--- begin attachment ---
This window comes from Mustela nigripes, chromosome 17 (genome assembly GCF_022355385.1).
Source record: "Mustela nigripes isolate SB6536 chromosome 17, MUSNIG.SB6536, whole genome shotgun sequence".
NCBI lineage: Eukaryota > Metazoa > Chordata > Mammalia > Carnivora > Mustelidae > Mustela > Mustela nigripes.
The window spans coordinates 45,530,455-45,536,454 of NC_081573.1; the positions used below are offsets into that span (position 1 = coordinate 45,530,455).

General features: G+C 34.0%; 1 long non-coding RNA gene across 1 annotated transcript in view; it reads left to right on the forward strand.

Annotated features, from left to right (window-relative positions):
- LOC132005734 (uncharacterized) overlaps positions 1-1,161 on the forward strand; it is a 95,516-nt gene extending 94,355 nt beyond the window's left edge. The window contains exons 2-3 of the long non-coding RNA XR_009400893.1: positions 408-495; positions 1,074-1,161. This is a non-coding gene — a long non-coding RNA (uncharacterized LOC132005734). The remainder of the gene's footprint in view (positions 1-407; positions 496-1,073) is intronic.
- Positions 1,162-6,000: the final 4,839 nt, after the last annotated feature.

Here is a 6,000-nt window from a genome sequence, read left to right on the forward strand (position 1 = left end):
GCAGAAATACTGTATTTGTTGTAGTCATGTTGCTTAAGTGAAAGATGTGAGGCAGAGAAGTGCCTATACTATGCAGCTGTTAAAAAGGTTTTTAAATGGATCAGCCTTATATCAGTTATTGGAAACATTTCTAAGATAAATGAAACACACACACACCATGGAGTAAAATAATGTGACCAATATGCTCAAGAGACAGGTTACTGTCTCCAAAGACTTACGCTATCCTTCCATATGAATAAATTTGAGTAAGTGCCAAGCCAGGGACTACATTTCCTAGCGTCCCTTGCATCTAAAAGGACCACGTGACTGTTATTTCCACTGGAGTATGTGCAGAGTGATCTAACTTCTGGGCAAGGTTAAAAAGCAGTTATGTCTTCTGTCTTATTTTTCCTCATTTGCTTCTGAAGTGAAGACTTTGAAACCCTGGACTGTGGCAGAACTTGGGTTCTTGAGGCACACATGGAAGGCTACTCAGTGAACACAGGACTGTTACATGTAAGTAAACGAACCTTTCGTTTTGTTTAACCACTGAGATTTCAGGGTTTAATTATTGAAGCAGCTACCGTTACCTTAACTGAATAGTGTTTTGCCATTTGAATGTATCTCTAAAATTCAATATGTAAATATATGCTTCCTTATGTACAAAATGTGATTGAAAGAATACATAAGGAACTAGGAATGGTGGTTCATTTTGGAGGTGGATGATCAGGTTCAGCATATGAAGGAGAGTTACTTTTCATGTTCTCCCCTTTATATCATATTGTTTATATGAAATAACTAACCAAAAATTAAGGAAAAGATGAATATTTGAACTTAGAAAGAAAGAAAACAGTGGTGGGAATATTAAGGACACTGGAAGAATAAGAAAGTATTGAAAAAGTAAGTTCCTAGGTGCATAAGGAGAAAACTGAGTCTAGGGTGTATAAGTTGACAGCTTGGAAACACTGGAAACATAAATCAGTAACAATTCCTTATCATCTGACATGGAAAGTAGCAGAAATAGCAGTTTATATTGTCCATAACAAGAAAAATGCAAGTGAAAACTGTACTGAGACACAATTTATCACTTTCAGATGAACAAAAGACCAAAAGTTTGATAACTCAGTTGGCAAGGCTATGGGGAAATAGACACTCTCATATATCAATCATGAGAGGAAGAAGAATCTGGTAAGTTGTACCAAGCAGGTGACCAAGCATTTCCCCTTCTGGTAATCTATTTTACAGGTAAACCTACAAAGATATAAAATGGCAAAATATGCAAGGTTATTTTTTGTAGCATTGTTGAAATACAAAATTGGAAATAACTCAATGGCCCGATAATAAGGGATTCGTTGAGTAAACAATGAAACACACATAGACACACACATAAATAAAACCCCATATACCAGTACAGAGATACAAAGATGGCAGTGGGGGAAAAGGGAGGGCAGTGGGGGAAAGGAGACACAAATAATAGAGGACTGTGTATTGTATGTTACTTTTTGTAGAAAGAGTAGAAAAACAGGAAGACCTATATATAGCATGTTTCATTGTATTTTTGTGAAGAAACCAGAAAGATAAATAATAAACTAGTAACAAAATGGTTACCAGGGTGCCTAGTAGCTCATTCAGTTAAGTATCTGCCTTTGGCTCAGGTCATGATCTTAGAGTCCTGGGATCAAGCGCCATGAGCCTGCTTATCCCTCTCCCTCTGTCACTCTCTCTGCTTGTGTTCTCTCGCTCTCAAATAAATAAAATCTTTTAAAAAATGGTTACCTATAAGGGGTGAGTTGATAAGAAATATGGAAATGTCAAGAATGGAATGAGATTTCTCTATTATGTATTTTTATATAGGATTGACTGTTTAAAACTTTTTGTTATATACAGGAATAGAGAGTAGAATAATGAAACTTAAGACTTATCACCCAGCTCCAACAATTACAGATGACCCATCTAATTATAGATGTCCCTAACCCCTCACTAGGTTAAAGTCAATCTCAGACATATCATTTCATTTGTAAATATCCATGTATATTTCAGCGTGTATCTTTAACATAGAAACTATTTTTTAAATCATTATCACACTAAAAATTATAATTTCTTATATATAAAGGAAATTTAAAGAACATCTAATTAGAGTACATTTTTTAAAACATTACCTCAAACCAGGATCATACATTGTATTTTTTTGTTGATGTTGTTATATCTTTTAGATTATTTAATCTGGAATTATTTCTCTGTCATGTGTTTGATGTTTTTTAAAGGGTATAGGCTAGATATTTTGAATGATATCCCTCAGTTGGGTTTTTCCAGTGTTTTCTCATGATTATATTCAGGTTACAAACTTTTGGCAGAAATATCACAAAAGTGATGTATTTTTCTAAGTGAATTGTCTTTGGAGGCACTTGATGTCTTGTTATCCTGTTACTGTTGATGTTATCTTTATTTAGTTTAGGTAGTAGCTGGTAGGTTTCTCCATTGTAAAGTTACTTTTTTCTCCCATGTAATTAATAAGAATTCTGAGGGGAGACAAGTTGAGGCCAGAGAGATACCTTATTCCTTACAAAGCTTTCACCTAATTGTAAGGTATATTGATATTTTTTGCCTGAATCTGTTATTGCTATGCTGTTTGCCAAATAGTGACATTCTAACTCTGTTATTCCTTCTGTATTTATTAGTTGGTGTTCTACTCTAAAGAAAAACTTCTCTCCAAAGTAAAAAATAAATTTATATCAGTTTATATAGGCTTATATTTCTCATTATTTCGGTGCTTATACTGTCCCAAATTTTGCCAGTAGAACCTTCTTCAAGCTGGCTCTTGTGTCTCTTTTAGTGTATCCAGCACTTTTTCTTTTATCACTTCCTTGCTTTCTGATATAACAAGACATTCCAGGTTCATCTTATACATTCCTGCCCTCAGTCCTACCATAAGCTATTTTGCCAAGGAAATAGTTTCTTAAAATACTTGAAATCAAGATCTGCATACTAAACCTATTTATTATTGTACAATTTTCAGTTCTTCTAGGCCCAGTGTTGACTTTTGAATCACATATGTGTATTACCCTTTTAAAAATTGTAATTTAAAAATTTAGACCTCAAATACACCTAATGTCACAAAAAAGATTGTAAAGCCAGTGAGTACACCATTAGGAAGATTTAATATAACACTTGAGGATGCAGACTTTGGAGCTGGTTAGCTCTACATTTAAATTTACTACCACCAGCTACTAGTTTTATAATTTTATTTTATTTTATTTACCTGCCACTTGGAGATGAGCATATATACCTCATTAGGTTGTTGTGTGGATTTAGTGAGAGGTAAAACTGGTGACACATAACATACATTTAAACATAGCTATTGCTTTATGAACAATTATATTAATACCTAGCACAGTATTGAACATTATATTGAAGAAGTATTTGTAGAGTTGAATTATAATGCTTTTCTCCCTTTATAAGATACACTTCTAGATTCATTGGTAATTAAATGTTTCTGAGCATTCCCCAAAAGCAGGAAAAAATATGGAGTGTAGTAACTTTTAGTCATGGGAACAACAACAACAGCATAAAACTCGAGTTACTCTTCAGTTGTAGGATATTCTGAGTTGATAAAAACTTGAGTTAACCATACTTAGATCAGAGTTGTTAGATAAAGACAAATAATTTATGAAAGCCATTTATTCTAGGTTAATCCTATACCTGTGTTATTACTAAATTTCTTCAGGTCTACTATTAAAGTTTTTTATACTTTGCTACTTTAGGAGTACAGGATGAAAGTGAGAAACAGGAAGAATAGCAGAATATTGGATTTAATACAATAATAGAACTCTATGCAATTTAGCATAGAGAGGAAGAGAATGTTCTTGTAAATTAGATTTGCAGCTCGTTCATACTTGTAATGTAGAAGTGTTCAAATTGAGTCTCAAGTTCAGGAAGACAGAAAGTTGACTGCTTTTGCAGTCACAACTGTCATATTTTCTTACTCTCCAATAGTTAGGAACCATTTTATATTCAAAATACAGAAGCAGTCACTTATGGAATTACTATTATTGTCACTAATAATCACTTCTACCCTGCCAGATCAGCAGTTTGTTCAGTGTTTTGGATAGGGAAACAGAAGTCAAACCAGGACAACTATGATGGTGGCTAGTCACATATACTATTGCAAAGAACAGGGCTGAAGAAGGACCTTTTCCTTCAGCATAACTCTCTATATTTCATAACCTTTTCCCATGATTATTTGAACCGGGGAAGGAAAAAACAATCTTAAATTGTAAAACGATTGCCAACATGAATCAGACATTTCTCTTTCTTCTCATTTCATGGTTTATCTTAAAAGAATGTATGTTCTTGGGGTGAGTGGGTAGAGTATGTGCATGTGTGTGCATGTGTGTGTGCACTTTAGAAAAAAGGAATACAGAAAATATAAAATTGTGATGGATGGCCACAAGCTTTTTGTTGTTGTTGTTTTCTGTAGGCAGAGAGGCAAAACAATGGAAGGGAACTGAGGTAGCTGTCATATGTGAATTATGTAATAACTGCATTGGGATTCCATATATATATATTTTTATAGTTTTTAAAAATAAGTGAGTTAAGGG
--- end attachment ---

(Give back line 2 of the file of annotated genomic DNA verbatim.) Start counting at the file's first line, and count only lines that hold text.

Source record: "Mustela nigripes isolate SB6536 chromosome 17, MUSNIG.SB6536, whole genome shotgun sequence".